Building a Better Rocket

Of course there is a lot more you can do to build a better rocket, and lots of resources online where you can see what others have done. Two areas where you can enhance your rockets performance are the engine and the nozzle:

Larger Engine

It is possible to splice 2-liter bottles together to make larger engine modules. If done right, multiple sets of splices bottles can be connected together to make huge rockets. Here is a quick tutorial on how to do so:

Tutorial Coming Soon!

Add a Nozzle

Using the default mouth of the bottle as your nozzle is quick, easy, and very effective. However, you can drastically change the performance characteristics of your rocket by using a smaller nozzle to constrict the flow of your exhaust.

The most common way to restrict flow is by using a traditional Gardena style garden hose quick-release mechanism. However, there are a few issues with this that you need to keep in mind.

(pic of Gardena nozzle)

Attaching the quick-release to the bottle

The threads on a 2-liter bottle are similar to those of a garden hose adapter, but not the same. Depending on the length of the threads on the bottle, you may be able to simply add a second rubber washer to the quick-release and get a good seal with the bottle.

(pic of bottle, nozzle, and washer)

However, if the threaded area of the bottle is too short, you won't get a good seal. You'll need to adapt the quick-release by fusing it to a 2-liter bottle lid or use some kind of high-strength sealing tape to make it air tight.

Launcher considerations

Adding a Gardena-style nozzle means that most traditional launchers won't be compatible with your rocket. However, it's not hard to build a launcher specifically to work with this style rocket. You can see an example of one at the bottom of our launcher instruction page.

(pic of gardena launcher and rocket)

Rocket stability

Launching a rocket with a restricted flow nozzle requires a very stable rocket. With a regular nozzle, the fuel (compressed air and water) is typically expended by the time the rocket is 10 feet in the air. So, even if the rocket does begin to tumble, there is no fuel left to push it off course and it continues to travel straight up.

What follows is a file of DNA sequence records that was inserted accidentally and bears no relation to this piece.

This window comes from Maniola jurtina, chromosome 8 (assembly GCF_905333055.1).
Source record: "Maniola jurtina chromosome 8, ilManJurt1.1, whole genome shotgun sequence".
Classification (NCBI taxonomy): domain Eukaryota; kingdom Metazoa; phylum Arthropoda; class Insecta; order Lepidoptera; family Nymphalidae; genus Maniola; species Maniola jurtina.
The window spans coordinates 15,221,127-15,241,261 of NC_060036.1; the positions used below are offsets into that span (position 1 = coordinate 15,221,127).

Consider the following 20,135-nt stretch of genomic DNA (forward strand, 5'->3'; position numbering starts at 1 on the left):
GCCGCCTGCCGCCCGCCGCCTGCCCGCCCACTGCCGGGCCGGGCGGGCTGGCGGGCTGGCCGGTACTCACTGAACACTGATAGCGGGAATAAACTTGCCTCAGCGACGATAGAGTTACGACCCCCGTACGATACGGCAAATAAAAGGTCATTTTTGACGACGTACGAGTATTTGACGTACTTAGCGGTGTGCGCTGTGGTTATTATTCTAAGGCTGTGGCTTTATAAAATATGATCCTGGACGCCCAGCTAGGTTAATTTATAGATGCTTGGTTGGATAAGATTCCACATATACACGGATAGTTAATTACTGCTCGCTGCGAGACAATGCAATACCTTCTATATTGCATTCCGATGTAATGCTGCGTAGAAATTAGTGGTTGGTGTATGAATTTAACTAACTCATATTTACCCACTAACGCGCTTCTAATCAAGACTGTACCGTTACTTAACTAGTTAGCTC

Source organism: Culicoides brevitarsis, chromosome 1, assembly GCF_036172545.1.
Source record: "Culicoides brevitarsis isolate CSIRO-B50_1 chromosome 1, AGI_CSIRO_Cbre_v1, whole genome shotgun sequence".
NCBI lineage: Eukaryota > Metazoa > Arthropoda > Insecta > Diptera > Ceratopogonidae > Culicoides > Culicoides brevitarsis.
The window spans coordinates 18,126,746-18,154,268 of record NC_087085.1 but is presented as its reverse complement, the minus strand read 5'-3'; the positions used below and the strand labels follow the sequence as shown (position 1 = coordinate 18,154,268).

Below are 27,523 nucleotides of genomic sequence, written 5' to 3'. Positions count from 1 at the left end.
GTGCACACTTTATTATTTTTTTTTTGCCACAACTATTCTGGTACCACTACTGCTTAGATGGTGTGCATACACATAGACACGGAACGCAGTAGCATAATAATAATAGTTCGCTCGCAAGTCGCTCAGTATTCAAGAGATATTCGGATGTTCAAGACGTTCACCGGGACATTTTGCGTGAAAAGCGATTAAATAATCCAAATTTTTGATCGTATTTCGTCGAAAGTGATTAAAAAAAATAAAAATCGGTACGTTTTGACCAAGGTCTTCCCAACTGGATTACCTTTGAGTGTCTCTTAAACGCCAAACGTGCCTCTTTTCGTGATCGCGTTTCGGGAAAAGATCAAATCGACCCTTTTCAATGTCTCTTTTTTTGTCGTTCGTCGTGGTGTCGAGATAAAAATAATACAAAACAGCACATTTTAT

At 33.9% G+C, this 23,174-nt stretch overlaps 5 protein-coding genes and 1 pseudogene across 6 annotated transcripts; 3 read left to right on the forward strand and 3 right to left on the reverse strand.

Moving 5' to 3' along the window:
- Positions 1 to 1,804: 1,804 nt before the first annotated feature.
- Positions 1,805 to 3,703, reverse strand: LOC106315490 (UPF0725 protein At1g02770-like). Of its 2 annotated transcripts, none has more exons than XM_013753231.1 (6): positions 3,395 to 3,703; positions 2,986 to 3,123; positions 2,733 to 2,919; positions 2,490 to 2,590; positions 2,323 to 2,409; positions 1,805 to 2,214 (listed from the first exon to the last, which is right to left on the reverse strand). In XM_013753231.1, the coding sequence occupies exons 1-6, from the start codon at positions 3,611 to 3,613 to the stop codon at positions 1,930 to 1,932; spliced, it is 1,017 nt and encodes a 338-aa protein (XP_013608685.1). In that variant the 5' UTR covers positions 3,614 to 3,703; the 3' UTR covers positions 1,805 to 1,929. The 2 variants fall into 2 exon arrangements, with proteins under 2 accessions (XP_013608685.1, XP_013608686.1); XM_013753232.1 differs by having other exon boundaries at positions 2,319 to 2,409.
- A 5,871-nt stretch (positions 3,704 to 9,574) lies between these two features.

However, with a restricted flow nozzle, the fuel lasts for much longer, so if the rocket begins to tumble early in its flight, the pressure of the exhaust will push it off course and it won't fly very high.


In our experience, a rocket with a Gardena-style nozzle doesn't accelerate as quickly, or fly as high, as an un-restricted rocket. However, our testing has been very limited, and our designs are still evolving rapidly. The real benefit of moving to a Gardena nozzle is the launch characteristics of the rocket.

A rocket with a normal nozzle will jump of the launch pad in a flash, reaching its top speed in the first five or ten feet of it's flight. Adding a Gardena nozzle makes the acceleration much slower. This makes the launch a lot funner to watch, as it causes the rocket to accelerate similar to much larger rockets.

In our discussion, it seems a good use for the Gardena nozzle would be combining a large rocket with a Gardena nozzle with smaller out-rigger support rockets using regular nozzles. This would give the large main stage a large boost from the support stages, while allowing the Gardena nozzle to continue to accelerate the rocket after the support stages have dropped off. We have yet to build a model like this, but can only imagine it would be awesome...